Exxon is the biggest U.S. natural-gas producer. A carbon tax could boost demand for natural gas in U.S. power plants, as gas emits half the carbon dioxide as coal when burned to make electricity.

“The source hit hardest is coal,” David Kreutzer, a research fellow in energy economics at the Heritage Foundation in Washington who opposes the tax, said in an interview. “The biggest substitution for coal is going to be natural gas.”

Taxing greenhouse-gas emissions would help finance an overhaul of the convoluted corporate tax code and is a better way to address global warming than regulations from the EPA, according to Aparna Mathur, an economist at the American Enterprise Institute who hosted yesterday’s forum.

6 Responses to ““This Thing is gaining steam.” – Can Exxon Adapt to a Carbon Tax?”

  1. If Exxon are “coming around”, it’s a trap.

    The USofA should not make the same mistakes Australia recently made.

    Our fossil fuel cabal managed to get themselves involved in direct compensation, programmes to buy back and close the most poluting brown coal power stations and ‘export exposed’ industries get massive gifts of CO2 credits.

    Of course our coal mining companies are free to dig up and export as much as they want.

    In Australia, while we have the highest per captia CO2 emissions, our gross CO2 emissions are “low”.

    The mistake we have made is involving the fossil fuel industry, thinking it has some part to play in the future. I personally think they’ve had a decade of warning, and haven’t changed their business practice at all.

  2. philip64 Says:

    When I hear Rex Tillerson’s words in the video above, I find myself asking a simple question: why should the whole human race have to ‘adapt’ to climate change just so energy companies don’t have to adapt to a carbon tax?

    Or does Mr Tillerson think energy companies like Exxon are more important than all the rest of us put together? We can adapt, but they shouldn’t have to…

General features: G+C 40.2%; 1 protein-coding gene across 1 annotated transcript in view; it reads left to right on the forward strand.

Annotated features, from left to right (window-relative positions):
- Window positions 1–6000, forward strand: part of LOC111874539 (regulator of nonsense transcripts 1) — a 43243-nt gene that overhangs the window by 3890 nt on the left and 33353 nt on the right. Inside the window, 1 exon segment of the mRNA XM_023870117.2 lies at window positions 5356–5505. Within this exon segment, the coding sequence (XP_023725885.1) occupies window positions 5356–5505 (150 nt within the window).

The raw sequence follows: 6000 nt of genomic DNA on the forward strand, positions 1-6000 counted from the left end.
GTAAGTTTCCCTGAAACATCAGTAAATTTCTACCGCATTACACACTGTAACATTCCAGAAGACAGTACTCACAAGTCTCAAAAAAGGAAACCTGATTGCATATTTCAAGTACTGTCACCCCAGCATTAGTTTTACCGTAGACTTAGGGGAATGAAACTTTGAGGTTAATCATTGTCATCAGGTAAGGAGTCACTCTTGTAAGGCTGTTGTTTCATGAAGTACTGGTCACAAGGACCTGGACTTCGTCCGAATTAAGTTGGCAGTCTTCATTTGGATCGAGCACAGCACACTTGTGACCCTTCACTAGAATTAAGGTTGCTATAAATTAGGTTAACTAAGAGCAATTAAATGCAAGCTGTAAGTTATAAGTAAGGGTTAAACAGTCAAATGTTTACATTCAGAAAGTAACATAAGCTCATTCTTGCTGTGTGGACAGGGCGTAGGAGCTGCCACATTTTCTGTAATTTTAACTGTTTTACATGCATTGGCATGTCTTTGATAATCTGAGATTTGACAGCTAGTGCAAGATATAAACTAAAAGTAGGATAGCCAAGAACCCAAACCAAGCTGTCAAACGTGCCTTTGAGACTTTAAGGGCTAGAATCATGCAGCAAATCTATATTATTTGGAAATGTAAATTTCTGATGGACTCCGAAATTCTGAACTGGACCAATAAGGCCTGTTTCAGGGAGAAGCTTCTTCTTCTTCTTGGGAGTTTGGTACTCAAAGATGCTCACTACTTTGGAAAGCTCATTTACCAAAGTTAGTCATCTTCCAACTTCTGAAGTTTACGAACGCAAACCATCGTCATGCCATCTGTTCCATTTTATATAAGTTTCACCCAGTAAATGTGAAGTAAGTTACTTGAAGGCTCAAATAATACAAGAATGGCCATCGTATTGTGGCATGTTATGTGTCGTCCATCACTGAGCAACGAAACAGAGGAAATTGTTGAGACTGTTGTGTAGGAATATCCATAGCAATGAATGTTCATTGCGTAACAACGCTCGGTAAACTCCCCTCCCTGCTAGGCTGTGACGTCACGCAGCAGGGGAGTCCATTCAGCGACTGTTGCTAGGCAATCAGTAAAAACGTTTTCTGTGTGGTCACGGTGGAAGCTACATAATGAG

3. The bottom line is if Exxon is in the forefront on calling for a carbon tax, it’s because they see a competitive advantage in it – likely either by reducing their cumulative tax load or by boosting their natural gas sector.

  4. uknowispeaksense Says:

    If the major polluters get on board and start spruiking a carbon tax, are we going to find ourselves in a slightly surreal position of defending them against attacks by idiotic deniers?

  5. neilrieck Says:

    While I am not opposed to a Carbon Tax, I think it is wise for all G8 (and eventually G20) nations to get together and agree on three things: 1) governments must eliminate subsidies for all fossil fuel industries (This includes making them pay all their taxes and royalties). 2) Fossil fuels arriving from non-compliant countries will need to paying import tariffs (no free trade). 3) governments must all agree that corporations must pay a minimum business tax. This last rule will prevent companies from jumping to countries where they can circumvent their financial and environmental responsibilities. To see an example of this going wrong in the USA, look at the number of California-headquartered corporations that relocated to Texas just to avoid paying state taxes. How can Texas do this? They already make so much money from oil that they don’t require other corporations to pay any taxes at all. While this translates into tax-paying jobs for Texans, it only brings unemployment and red-ink for states on the other end of the problem.